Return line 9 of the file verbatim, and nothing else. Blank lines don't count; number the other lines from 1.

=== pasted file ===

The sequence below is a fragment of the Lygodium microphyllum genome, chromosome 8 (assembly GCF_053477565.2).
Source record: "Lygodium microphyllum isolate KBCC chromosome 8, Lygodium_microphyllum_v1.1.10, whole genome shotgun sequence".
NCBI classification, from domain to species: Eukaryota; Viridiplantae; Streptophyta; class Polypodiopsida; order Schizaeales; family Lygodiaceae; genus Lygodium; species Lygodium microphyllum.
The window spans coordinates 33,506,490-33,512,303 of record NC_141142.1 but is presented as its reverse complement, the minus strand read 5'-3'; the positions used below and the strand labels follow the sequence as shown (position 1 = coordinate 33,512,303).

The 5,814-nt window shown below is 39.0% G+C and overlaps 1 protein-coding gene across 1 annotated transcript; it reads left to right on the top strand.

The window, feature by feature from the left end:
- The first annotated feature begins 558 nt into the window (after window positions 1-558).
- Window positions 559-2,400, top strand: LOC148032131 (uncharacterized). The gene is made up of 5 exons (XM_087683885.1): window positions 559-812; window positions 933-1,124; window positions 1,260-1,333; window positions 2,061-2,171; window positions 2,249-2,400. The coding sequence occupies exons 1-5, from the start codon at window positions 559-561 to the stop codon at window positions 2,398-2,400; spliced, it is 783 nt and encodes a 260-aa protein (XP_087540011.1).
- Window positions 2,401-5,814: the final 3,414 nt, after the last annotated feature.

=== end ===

- Window positions 2,401-5,814: the final 3,414 nt, after the last annotated feature.